Can my husband get a passport? 3 Answers as of March 23, 2011

I am planning a 10 year anniversary trip for me and my husband. We are in the process of getting our passports. We're planning to go to Los Cabos, Mexico. The felonies my husband was charged with 11 years are: statutory rape, aggravated indecent assault and furnishing alcohol to a minor. He served his time, paid his fees and fines and is no longer on parole or probation. According to his court papers, there wasn't anything in his sentencing about not being able to leave the country. My question is, will he be able to get a passport and will Mexico let him in?

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Law Office of Immigration & International Trade Law
Law Office of Immigration & International Trade Law | Linda Liang
This depends on what immigration status your husband holds. If he is US citizen, he can. Good luck!
Answer Applies to: Florida
Replied: 3/23/2011
Calderón Seguin PLC
Calderón Seguin PLC | Ofelia L. Calderon
Is your husband a U.S. citizen? Convictions do not have any bearing on a person's ability to obtain a U.S. passport. The larger question is whether he can travel to other countries. Unfortunately, I cannot answer that as I am U.S. immigration lawyer which means I am only licensed to give information on the legal requirements of entry into the U.S. You will need to consult with an attorney practicing in Mexico or practicing Mexican immigration law to confirm whether your husband will be permitted to enter that country.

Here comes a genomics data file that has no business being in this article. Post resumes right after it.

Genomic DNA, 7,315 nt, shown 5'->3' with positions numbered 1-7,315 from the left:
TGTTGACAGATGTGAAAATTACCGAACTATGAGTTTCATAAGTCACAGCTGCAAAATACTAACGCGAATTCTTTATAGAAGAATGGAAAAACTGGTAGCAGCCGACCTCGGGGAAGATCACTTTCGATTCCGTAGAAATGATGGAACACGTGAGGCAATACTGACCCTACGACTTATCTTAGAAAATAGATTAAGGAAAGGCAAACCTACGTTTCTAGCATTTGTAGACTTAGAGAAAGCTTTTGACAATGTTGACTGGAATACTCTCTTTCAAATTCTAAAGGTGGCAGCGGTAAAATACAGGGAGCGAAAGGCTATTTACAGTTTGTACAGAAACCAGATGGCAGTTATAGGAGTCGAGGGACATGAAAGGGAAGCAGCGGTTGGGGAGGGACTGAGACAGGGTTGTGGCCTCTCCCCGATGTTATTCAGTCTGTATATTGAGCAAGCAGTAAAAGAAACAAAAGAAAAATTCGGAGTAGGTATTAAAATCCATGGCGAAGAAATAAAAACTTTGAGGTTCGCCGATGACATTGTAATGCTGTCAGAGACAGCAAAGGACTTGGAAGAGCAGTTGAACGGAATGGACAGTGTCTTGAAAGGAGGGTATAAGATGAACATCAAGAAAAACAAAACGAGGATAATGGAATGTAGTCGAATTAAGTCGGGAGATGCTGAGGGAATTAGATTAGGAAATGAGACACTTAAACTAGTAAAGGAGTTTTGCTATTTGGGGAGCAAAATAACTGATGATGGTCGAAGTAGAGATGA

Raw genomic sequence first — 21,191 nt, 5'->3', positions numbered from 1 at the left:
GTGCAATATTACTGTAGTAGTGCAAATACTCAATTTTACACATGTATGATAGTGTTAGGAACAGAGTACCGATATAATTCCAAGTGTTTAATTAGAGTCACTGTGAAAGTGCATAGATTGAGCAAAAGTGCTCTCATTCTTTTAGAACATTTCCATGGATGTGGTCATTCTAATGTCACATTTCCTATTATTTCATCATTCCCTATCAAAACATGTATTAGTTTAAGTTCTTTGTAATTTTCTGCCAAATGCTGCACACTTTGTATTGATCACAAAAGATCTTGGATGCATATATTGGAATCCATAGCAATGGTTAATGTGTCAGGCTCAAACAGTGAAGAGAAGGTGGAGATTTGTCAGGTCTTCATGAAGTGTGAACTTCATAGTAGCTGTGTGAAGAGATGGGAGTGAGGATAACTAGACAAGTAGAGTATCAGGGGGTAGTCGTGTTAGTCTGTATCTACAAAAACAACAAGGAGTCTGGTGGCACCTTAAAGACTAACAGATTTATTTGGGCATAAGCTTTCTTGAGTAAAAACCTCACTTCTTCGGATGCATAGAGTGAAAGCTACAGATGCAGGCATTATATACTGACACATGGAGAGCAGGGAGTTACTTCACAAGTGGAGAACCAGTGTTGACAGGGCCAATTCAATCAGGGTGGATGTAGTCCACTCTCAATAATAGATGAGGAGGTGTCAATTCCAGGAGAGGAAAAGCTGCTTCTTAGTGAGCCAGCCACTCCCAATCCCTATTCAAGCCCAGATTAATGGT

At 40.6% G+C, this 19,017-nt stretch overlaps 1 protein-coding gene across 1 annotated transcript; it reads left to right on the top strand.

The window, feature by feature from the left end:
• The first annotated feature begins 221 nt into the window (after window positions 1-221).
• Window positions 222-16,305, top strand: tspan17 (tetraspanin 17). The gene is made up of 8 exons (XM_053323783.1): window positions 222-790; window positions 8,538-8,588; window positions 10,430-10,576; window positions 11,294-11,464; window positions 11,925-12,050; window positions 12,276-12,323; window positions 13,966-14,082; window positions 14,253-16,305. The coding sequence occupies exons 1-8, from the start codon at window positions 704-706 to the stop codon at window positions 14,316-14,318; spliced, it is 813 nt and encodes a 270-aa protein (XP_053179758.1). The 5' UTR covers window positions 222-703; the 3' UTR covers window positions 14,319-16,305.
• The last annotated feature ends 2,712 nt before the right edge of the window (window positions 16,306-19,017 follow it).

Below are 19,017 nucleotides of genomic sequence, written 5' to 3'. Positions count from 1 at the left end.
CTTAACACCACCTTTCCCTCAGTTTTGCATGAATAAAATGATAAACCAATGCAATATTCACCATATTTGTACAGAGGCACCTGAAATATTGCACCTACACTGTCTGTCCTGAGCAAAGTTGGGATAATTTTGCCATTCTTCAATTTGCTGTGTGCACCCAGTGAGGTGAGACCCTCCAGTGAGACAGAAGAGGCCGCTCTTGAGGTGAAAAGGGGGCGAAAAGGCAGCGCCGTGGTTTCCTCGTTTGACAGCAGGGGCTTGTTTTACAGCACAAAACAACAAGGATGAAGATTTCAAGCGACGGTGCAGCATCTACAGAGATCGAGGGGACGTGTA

Answer Applies to: Virginia
Replied: 3/22/2011
Marie Michaud Attorney At Law
Marie Michaud Attorney At Law | Marie Michaud
Is your husband LPR (Legal Permanent Resident)? You are absolutely right. Your husband did his time and no court paper says he should not get out of the US. Mexico will probably let him in. This is not the problem. The problem is his record. If he goes outside the US, and then returns home, the Immigration official at the door wil scan his green card and will most ikely check his criminal records. This will trigger big problems. ICE will most likely issue an NTA (Notice To Appear) and place your husband in Removal (fancy word for deportation) proceedings. I would definitely that a LPR with such records does not travel outside the US with intent to eventually return to the US. If your husband is already an American citizen, he will not have problem upon his return to the US. Whether Mexico will accept him is outside my field of expertise (I am licensed in the US, practice US law, and do not know Mexican laws).
Answer Applies to: California
Replied: 3/22/2011
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